It is important for the stretchers sterum to not leave the table/floor when doing this stretch. Also if you’re lying on the floor to rotate your head away from the arm your stretching. As always no PNF stretch should ever be painful, so if you start to feel pain, stop and consult medical advise.
The sternocleidomastoid muscle, which is located in the neck and is responsible for flexion of your head and neck, mainly against gravity, and lateral flexion. This stretch is aimed to increase the rotation of the head and neck. The inferior section of the muscle attaches to both the sternum and clavicle but these two sections form one muscle attaching to the skull. When stretching, especially through your neck, it is important that it is pain free at all times. If the stretcher has suffered in any sort of neck injury is it especially important to be careful and not overwork the muscle.
To do this stretch the stretch must lie supine with their head rotated as far as possible to one side as an end of range starting position. The partner should cradle the stretcher's head with one hand and place their other hand just above the ear. The stretch should attempt to rotate their head, they are attempting to look at the ceiling, without lifting their head off the surface. The partner should provide matching resistance and encourage the stretcher to breath normally. After this the stretch should then relax and inhale deeply. Upon the exhale the stretcher should rotate their head further away from their body, deepening the stretch.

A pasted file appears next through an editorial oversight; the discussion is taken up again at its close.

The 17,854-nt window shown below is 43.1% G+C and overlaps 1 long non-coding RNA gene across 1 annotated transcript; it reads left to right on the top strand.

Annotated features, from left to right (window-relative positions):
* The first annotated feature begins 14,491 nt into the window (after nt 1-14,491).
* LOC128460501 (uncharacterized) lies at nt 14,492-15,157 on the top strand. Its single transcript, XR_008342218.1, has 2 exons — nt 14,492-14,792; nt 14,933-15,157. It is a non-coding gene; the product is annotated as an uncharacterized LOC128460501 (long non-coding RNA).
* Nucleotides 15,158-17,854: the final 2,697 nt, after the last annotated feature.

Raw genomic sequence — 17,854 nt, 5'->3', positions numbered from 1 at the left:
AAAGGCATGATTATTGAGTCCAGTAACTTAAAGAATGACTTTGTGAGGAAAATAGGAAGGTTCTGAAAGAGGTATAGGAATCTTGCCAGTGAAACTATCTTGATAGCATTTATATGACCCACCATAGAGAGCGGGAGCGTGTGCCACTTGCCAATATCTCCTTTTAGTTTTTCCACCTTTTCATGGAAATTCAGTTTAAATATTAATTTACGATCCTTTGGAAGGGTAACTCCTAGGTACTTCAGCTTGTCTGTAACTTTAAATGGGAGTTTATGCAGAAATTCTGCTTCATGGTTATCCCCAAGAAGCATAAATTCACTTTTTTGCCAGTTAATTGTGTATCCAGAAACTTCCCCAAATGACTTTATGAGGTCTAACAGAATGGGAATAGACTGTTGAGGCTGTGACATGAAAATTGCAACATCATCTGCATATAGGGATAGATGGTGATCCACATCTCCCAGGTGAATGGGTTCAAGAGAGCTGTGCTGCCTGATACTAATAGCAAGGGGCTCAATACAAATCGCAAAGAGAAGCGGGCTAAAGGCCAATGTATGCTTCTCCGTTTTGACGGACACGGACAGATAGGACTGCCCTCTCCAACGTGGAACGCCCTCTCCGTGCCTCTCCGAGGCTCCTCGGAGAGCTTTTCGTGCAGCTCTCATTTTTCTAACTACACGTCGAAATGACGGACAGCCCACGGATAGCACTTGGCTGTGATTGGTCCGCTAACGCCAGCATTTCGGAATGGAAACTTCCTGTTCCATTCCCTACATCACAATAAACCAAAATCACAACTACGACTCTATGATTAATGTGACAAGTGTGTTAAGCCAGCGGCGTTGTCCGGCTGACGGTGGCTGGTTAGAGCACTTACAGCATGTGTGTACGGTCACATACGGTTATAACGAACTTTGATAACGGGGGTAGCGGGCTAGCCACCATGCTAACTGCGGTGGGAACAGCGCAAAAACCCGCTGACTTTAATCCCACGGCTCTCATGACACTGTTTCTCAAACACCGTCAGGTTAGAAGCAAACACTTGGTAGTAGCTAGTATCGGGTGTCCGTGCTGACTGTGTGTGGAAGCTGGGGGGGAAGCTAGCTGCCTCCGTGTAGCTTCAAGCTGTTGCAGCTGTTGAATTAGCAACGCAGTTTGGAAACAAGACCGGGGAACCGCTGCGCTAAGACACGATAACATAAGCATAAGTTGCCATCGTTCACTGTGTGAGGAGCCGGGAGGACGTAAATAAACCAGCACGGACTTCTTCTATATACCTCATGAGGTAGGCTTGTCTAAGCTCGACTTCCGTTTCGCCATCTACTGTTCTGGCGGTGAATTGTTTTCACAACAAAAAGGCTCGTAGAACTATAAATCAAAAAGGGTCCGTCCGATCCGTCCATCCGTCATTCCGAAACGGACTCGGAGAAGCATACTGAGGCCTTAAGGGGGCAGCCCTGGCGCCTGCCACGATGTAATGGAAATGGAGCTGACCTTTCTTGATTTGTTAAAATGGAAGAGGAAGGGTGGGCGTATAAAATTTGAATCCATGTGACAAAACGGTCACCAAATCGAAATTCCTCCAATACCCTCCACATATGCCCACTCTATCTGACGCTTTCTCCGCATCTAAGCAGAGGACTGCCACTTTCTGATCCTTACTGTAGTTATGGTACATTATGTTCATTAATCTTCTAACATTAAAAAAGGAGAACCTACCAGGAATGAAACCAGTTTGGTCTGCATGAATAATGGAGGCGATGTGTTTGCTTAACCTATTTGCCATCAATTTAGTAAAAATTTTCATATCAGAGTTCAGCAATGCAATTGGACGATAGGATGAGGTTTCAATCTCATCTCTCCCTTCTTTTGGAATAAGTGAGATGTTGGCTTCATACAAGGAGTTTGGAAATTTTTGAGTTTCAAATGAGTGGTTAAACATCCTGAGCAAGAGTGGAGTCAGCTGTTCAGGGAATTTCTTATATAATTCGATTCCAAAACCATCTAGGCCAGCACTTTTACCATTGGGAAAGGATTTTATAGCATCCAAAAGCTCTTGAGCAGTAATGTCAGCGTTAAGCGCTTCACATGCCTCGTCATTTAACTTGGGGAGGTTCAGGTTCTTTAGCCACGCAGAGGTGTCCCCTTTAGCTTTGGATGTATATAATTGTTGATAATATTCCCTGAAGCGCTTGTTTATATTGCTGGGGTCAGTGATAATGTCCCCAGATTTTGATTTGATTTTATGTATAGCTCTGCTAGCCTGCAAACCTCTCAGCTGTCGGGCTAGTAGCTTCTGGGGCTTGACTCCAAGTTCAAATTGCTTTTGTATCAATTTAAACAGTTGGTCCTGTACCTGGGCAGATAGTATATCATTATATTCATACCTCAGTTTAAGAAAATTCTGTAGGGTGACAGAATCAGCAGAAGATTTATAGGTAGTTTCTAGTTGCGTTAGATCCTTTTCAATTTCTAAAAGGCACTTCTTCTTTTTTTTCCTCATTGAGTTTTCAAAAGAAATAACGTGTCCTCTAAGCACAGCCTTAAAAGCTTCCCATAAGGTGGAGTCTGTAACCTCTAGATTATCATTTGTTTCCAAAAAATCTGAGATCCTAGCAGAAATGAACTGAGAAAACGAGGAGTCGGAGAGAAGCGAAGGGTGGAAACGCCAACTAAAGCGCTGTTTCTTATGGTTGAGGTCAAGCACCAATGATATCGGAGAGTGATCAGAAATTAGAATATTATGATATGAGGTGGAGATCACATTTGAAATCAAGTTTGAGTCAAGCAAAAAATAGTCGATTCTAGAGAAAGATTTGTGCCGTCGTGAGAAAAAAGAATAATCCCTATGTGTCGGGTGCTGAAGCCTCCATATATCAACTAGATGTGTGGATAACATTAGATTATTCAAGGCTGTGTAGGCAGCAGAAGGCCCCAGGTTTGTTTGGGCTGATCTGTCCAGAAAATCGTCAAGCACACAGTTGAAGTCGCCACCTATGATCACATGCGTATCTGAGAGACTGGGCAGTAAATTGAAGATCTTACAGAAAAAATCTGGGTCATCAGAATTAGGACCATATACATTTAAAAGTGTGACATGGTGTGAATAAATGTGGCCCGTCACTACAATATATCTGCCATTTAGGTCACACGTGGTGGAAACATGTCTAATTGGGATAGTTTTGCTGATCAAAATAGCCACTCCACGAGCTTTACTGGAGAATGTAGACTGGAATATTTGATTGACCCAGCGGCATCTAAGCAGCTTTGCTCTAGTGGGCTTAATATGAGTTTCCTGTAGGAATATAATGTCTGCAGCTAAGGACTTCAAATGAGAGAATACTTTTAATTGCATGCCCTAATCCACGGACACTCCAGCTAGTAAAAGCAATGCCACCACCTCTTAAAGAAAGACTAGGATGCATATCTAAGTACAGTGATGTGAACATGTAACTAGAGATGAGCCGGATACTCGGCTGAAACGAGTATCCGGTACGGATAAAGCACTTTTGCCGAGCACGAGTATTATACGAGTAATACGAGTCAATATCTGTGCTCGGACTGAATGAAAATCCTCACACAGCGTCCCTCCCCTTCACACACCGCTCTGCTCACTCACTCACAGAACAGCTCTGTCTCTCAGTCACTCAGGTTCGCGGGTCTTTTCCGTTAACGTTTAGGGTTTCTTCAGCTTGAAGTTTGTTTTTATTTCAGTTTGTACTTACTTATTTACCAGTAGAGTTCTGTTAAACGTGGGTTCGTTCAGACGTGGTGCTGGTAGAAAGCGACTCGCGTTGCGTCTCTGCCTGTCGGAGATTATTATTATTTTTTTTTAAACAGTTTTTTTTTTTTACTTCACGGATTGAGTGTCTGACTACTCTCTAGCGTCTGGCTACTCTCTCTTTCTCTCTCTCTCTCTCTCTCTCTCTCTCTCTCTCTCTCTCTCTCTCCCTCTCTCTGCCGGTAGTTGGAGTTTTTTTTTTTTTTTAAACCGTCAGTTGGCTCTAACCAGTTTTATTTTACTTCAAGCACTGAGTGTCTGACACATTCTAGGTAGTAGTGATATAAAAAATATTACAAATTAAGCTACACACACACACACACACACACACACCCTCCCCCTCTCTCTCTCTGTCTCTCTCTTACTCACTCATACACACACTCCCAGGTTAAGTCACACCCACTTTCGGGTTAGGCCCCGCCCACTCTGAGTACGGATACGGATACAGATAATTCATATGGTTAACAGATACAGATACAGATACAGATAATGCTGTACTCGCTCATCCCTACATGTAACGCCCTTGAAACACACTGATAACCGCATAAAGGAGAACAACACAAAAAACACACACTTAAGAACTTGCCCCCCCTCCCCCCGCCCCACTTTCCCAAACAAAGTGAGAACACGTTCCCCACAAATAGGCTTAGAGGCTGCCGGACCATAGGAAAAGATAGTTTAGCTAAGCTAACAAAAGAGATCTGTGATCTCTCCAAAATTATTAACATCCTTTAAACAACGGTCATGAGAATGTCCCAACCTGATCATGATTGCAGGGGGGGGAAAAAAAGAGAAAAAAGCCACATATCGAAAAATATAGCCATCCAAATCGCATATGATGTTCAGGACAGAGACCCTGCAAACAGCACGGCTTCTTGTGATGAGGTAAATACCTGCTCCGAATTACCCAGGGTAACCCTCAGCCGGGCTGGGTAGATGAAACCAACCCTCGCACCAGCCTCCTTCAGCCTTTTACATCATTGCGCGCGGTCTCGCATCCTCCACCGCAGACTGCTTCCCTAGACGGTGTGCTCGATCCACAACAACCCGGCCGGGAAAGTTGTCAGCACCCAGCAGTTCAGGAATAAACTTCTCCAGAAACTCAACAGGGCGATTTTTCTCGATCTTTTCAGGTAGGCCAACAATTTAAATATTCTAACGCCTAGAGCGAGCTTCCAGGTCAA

These stretches should help increase the flexibility through your upper body to provide a safer climbing environment along with correct ropes and harnesses. Obviously we could not include every stretch required for this sport instead this blog will aimed to cover the some of the stretches used and maybe a few you may not have thought of previously. Please remember to follow the safe stretching tips we have given you in the previous blog as well as the individual safety tips for static and PNF stretching.
Images taken from "Upper Body Stretches" wall chart by B. Walker.